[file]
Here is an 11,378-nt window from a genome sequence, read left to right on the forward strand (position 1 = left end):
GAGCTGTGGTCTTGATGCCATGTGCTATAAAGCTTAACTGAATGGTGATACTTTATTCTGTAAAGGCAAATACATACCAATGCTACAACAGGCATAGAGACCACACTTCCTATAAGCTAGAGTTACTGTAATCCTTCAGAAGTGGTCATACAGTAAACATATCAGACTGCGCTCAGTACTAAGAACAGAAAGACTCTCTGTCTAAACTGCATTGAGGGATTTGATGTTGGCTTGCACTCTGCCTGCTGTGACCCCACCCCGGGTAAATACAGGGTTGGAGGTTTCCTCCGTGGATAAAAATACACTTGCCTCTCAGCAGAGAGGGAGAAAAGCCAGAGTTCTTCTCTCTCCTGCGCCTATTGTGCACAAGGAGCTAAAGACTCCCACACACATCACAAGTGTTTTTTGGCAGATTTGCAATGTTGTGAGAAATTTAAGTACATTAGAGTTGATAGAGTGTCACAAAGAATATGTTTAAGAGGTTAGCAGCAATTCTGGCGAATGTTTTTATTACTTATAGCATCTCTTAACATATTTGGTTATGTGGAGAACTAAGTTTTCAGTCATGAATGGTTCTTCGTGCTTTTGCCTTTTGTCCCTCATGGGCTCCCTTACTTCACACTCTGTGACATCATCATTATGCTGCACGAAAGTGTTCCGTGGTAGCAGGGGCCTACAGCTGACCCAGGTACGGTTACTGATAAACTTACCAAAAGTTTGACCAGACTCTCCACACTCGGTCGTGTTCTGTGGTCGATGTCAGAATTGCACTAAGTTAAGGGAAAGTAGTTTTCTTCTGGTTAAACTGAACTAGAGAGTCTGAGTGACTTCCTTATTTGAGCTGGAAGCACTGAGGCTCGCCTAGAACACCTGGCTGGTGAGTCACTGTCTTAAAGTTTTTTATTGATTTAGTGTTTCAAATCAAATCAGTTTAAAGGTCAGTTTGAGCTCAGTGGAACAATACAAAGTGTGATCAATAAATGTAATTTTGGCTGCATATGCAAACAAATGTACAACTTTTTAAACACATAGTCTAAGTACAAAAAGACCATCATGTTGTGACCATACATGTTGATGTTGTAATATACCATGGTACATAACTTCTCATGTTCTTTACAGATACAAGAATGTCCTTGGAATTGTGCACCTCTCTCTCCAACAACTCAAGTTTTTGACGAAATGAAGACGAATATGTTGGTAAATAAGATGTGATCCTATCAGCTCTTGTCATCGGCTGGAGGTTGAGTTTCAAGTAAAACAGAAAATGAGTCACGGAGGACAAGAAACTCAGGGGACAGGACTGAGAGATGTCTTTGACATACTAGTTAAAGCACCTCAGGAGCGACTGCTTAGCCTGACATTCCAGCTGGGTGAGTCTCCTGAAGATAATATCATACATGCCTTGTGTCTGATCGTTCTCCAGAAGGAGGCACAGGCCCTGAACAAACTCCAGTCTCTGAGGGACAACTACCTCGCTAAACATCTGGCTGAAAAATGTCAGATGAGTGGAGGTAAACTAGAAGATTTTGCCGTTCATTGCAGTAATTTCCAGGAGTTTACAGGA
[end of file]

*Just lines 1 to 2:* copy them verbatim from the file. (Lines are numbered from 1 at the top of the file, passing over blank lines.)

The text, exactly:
Here is an 11,378-nt window from a genome sequence, read left to right on the forward strand (position 1 = left end):
GAGCTGTGGTCTTGATGCCATGTGCTATAAAGCTTAACTGAATGGTGATACTTTATTCTGTAAAGGCAAATACATACCAATGCTACAACAGGCATAGAGACCACACTTCCTATAAGCTAGAGTTACTGTAATCCTTCAGAAGTGGTCATACAGTAAACATATCAGACTGCGCTCAGTACTAAGAACAGAAAGACTCTCTGTCTAAACTGCATTGAGGGATTTGATGTTGGCTTGCACTCTGCCTGCTGTGACCCCACCCCGGGTAAATACAGGGTTGGAGGTTTCCTCCGTGGATAAAAATACACTTGCCTCTCAGCAGAGAGGGAGAAAAGCCAGAGTTCTTCTCTCTCCTGCGCCTATTGTGCACAAGGAGCTAAAGACTCCCACACACATCACAAGTGTTTTTTGGCAGATTTGCAATGTTGTGAGAAATTTAAGTACATTAGAGTTGATAGAGTGTCACAAAGAATATGTTTAAGAGGTTAGCAGCAATTCTGGCGAATGTTTTTATTACTTATAGCATCTCTTAACATATTTGGTTATGTGGAGAACTAAGTTTTCAGTCATGAATGGTTCTTCGTGCTTTTGCCTTTTGTCCCTCATGGGCTCCCTTACTTCACACTCTGTGACATCATCATTATGCTGCACGAAAGTGTTCCGTGGTAGCAGGGGCCTACAGCTGACCCAGGTACGGTTACTGATAAACTTACCAAAAGTTTGACCAGACTCTCCACACTCGGTCGTGTTCTGTGGTCGATGTCAGAATTGCACTAAGTTAAGGGAAAGTAGTTTTCTTCTGGTTAAACTGAACTAGAGAGTCTGAGTGACTTCCTTATTTGAGCTGGAAGCACTGAGGCTCGCCTAGAACACCTGGCTGGTGAGTCACTGTCTTAAAGTTTTTTATTGATTTAGTGTTTCAAATCAAATCAGTTTAAAGGTCAGTTTGAGCTCAGTGGAACAATACAAAGTGTGATCAATAAATGTAATTTTGGCTGCATATGCAAACAAATGTACAACTTTTTAAACACATAGTCTAAGTACAAAAAGACCATCATGTTGTGACCATACATGTTGATGTTGTAATATACCATGGTACATAACTTCTCATGTTCTTTACAGATACAAGAATGTCCTTGGAATTGTGCACCTCTCTCTCCAACAACTCAAGTTTTTGACGAAATGAAGACGAATATGTTGGTAAATAAGATGTGATCCTATCAGCTCTTGTCATCGGCTGGAGGTTGAGTTTCAAGTAAAACAGAAAATGAGTCACGGAGGACAAGAAACTCAGGGGACAGGACTGAGAGATGTCTTTGACATACTAGTTAAAGCACCTCAGGAGCGACTGCTTAGCCTGACATTCCAGCTGGGTGAGTCTCCTGAAGATAATATCATACATGCCTTGTGTCTGATCGTTCTCCAGAAGGAGGCACAGGCCCTGAACAAACTCCAGTCTCTGAGGGACAACTACCTCGCTAAACATCTGGCTGAAAAATGTCAGATGAGTGGAGGTAAACTAGAAGATTTTGCCGTTCATTGCAGTAATTTCCAGGAGTTTACAGGA